Setup of a ssl certificate with let’s encrypt

last modified: 2018-02-04

Clément Levallois


  • I use Debian, version 8.7 (why?)

  • Vi is used as a text editor in the following

Why SSL?

For users, no SSL shows as "http://" in front of a website address, and with SSL it shows as "https://"

"https" means that the connection between the user and the website is encrypted. It is useful for:

  • human to machine communication: https keeps the email you write private on its way to

  • machine to machine communication: the api secret used by a machine to authenticate in a GET or PUT request is kept private.

Installing the Certbot by Let’s Encrypt

Let’s Encrypt is a product launched in 2015 by the Electronic Frontier Foundation (EFF) providing SSL certification for free, and made easy.

The "certbot" is the EFF’s latest package to let your server use let’s encrypt capabilities.

So, let’s install the certbot:

sudo vi /etc/apt/sources.list.d/sources.list

In this file, add a line deb jessie-backports main


sudo apt-get update
sudo apt-get install certbot -t jessie-backports
  • make sure your domain already points to the IP of your server (with a DNS record)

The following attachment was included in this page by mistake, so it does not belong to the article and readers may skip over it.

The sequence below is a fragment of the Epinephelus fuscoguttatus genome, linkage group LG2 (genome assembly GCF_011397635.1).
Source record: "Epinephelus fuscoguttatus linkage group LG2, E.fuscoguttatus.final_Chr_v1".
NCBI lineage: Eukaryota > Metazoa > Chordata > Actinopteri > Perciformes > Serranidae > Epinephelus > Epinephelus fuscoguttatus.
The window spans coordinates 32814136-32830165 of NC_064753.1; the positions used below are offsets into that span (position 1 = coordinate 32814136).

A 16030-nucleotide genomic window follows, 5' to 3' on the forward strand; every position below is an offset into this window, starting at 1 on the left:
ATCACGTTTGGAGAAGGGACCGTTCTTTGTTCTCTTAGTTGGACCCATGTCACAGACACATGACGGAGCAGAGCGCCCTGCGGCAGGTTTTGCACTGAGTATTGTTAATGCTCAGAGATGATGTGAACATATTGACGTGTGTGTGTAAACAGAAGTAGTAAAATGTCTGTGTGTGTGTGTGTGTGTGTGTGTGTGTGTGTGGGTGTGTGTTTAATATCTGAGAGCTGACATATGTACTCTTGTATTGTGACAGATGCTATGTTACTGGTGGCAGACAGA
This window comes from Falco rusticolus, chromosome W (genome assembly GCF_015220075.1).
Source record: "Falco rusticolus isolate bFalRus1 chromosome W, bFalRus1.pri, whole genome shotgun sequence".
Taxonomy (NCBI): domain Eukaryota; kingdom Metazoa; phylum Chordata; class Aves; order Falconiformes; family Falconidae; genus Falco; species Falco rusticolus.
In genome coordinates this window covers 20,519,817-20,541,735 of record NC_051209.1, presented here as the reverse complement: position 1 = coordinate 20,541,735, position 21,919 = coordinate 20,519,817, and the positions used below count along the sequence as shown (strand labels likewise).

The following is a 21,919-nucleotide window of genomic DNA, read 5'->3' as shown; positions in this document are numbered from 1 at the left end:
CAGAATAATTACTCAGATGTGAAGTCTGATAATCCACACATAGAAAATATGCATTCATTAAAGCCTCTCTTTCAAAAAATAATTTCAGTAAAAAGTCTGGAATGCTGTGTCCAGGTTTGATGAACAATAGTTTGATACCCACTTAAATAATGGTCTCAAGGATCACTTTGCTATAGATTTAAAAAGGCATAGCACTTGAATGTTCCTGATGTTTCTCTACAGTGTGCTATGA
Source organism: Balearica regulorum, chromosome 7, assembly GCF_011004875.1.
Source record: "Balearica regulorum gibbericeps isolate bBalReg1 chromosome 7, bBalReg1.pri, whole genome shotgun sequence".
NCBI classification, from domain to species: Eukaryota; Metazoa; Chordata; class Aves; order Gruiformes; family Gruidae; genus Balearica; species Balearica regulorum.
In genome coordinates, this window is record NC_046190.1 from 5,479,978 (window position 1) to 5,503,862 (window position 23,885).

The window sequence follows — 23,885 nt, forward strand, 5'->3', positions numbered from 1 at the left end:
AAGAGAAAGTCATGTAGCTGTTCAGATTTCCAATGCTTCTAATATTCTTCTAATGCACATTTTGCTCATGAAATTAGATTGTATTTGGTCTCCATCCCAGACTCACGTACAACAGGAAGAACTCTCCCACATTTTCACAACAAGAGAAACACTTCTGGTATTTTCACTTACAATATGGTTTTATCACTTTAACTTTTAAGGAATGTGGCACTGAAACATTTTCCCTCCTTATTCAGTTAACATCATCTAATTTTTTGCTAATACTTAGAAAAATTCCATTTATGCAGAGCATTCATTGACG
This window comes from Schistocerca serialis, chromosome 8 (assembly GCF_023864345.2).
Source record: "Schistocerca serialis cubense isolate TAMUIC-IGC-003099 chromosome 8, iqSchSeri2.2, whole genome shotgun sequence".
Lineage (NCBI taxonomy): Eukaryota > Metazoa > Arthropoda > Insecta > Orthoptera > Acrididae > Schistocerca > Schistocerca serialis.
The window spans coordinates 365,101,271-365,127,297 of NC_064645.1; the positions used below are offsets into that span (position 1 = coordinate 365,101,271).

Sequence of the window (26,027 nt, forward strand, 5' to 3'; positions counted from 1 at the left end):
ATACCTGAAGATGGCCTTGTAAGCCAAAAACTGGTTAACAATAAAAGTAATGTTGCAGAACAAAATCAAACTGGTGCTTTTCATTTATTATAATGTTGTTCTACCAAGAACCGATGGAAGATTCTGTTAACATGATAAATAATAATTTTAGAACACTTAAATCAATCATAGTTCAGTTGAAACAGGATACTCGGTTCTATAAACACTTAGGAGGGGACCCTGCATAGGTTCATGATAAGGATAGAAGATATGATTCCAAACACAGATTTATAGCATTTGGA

• make sure your firewall allows port 443 (with ufw: just do sudo ufw allow 443).


certbot certonly

→ in the interactive window, choose "standalone". Follow the instructions.

That’s it. Certificates get installed at:


Automatic renewal of SSL certificates

Certificates expire after 90 days, so renewing them manually and regularly is a pain.

Thanks to certbot, they will renew themselves automatically, you don’t need to add any script. Just check that it indeed works:

certbot renew --dry-run

(this will not renew them, but just simulate the action)

This command is useful because you may realize that your port 443 needs to be open for the renewal to succeed. With Nginx or another reverse proxy running, 443 is already in use so the the renewal will fail.

Solution for nginx:

  • with root privileges, edit a crontab:

    crontab -e

Add the following line:

@monthly certbot renew --pre-hook "sudo systemctl stop nginx" --post-hook "sudo systemctl start nginx"

This will test every month the need to renew certificates. Only when there is a need, nginx will be stopped before then restarted after the operation.

the end

Author of this tutorial: Clement Levallois

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